• The integration of sales & customer service functions

• The successful integration of the Company’s ERP platforms

Due to the high leveraged debt associated with this transaction, the seller’s insistence on a short administrative service agreement period, and the financial distress the acquirer was experiencing prior to the acquisition; the tactical objectives needed to be completed on an expedited basis These tactical challenges, although not insurmountable individually, proved exceedingly difficult as both financial and human resources were significantly stretched, and adequate planning in terms of cost and human resource requirements was not performed.

The net result was that IF the transaction could be completed, including integration of the businesses facilitated on time and within budget, and with available resources, a 9th inning, game winning, grand slam home run would be achieved. Unfortunately, the batter struck out and the fairy tale crumbled.

So, why was didn’t they live “happily ever after”?

Let’s look at the market overview:

During this period of the early 2000’s, the aftermarket was in a state of change. The typical 3-4 level supply chain was being consolidated. Historically the aftermarket automotive parts supply chain was as follows:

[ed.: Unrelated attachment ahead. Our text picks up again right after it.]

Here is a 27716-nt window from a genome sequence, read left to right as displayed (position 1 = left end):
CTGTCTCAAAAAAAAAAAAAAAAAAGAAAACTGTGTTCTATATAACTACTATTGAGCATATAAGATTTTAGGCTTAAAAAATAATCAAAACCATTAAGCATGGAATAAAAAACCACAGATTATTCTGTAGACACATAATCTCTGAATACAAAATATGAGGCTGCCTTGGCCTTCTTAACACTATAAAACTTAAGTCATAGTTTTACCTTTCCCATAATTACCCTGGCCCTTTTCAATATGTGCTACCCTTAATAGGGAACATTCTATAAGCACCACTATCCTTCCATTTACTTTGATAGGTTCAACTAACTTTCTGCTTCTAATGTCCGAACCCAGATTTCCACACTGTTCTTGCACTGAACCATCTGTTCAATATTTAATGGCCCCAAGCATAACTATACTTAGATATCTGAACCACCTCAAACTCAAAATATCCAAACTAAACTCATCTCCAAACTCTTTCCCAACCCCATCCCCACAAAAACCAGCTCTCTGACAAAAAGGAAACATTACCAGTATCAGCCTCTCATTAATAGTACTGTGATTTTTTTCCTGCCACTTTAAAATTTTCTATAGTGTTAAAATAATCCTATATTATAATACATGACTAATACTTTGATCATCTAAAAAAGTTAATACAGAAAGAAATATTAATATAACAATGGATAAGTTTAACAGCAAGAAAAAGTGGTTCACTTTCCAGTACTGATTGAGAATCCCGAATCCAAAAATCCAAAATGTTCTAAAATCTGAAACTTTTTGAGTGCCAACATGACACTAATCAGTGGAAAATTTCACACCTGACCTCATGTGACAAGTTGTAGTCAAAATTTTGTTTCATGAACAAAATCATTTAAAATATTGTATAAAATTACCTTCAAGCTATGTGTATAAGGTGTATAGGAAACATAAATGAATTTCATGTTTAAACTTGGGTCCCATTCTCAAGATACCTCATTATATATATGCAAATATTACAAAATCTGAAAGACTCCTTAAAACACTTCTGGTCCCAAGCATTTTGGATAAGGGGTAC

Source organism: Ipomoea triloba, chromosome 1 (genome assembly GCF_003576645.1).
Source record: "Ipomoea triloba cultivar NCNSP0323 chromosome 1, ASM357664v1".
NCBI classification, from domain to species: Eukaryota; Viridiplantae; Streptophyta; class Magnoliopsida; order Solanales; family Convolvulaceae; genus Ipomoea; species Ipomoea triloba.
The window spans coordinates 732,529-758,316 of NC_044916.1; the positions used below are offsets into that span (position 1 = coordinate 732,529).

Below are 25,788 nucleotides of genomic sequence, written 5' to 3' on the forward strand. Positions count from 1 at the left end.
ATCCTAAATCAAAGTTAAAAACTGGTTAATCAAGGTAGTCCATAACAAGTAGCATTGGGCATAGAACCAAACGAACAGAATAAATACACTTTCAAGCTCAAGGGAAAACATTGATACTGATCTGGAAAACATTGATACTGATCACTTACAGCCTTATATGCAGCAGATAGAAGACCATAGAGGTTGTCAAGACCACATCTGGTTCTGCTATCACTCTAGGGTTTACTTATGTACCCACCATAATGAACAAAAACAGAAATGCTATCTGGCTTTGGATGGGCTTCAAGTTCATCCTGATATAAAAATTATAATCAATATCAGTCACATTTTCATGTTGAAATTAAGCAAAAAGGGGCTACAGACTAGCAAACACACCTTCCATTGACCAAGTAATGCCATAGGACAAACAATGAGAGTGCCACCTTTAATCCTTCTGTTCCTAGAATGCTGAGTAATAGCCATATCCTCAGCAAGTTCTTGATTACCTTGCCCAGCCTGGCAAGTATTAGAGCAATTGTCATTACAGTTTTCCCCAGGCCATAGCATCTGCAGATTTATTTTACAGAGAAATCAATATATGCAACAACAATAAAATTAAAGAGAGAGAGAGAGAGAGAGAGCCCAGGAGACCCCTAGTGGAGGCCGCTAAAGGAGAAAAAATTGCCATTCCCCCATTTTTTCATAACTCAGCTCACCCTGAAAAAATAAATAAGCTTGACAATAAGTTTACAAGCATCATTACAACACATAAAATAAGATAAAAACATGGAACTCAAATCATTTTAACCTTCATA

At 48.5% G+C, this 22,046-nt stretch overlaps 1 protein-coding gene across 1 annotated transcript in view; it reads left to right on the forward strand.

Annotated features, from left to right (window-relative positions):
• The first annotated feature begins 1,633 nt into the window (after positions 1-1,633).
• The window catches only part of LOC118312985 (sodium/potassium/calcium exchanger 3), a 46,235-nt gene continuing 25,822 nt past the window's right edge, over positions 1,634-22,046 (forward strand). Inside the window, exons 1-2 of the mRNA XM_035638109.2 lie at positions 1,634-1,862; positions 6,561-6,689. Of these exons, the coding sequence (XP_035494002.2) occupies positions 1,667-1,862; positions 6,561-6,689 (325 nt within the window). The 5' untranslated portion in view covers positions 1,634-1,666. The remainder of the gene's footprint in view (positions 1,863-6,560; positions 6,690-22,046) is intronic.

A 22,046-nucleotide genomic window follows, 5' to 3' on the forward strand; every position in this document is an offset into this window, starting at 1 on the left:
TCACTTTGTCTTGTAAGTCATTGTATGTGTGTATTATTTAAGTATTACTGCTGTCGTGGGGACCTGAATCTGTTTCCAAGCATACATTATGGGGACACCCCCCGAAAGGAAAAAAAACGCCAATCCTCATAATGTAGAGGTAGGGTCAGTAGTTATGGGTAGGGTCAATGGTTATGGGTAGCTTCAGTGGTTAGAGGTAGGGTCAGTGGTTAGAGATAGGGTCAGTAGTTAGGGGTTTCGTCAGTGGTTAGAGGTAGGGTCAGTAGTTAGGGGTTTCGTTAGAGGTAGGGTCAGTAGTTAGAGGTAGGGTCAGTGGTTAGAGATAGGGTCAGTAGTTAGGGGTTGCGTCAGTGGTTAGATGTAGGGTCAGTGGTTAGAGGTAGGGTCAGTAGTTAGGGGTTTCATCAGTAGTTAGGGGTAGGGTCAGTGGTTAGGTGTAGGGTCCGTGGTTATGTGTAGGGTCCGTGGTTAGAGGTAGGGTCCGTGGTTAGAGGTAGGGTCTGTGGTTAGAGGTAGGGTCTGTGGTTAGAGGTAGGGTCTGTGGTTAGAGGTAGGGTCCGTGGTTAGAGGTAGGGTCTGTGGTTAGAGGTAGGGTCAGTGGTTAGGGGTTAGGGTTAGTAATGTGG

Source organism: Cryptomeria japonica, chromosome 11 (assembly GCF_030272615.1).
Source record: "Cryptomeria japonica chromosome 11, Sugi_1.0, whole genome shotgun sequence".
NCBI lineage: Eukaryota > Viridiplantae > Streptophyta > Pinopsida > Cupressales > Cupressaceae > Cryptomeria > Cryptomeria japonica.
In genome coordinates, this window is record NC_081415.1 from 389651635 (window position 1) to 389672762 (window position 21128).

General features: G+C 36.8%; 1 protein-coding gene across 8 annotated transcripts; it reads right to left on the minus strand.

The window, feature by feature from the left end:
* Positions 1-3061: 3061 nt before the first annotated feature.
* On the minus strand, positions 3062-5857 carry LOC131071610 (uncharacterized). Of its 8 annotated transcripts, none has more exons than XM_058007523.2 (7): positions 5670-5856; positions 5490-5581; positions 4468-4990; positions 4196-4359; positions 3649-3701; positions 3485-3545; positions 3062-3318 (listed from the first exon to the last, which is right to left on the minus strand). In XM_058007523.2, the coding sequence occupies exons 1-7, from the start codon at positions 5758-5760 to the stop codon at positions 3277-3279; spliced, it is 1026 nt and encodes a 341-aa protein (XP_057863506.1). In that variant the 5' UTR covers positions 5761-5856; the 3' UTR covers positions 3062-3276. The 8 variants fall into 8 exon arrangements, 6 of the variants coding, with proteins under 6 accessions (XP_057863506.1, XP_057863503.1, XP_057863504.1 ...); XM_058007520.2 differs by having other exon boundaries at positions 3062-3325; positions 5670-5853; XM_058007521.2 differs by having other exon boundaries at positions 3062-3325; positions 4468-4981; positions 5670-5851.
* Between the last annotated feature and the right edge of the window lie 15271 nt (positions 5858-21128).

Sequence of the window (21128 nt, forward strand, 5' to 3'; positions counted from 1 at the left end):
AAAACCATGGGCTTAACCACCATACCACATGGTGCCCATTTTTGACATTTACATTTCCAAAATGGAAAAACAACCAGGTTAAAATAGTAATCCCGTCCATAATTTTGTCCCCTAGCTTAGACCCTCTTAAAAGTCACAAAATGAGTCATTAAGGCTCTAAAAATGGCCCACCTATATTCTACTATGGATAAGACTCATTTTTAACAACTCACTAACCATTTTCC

1. Manufacturer be OEM or Aftermarket manufacturer; to 2. Wholesales or Distributor; to
3. Retailer or Jobber; to
4. Repair Shop or Consumer.

Additionally, as the ultimate customer demands instantaneous product availability, inventories carried at each level of the supply chain was traditionally bloated. Finally, autos were containing more and more digital and electronic components, which precluded the average garage mechanic from servicing their own vehicle, and non-factory repair facilities were beginning to close as they became uncompetitive due to the expense of modern diagnostic tools.

Let’s look at the tactical objectives and results:

Consolidation of duplicate distribution centers

The buyer and the target had distribution facilities in the Chicago, Los Angeles and New York/New Jersey metropolitan areas with main distribution and administrative offices in Chicago (buyer) and Los Angeles (target).

The distribution centers were successfully merged BUT parts were maintained in separate locations pending the consolidation of the part numbers and pricing.

Consolidation of manufacturing operations

The target has machining operating in its Los Angeles facility which needed to be relocated and consolidated into the Chicago operations.

The consolidation of the machining operations was achieved, although at a significant cost overrun. The Chicago location needed infrastructure upgrades to both the structural and electrical systems which were unplanned, and, due to the age of the acquired equipment, significant costs were incurred to bring the equipmentto current operational standards.

Consolidation of product numbering system

Each business had its own unique part numbering system which required the cross reference to each company’s’ legacy part numbering system, as well as was crossed referencing to customers item number.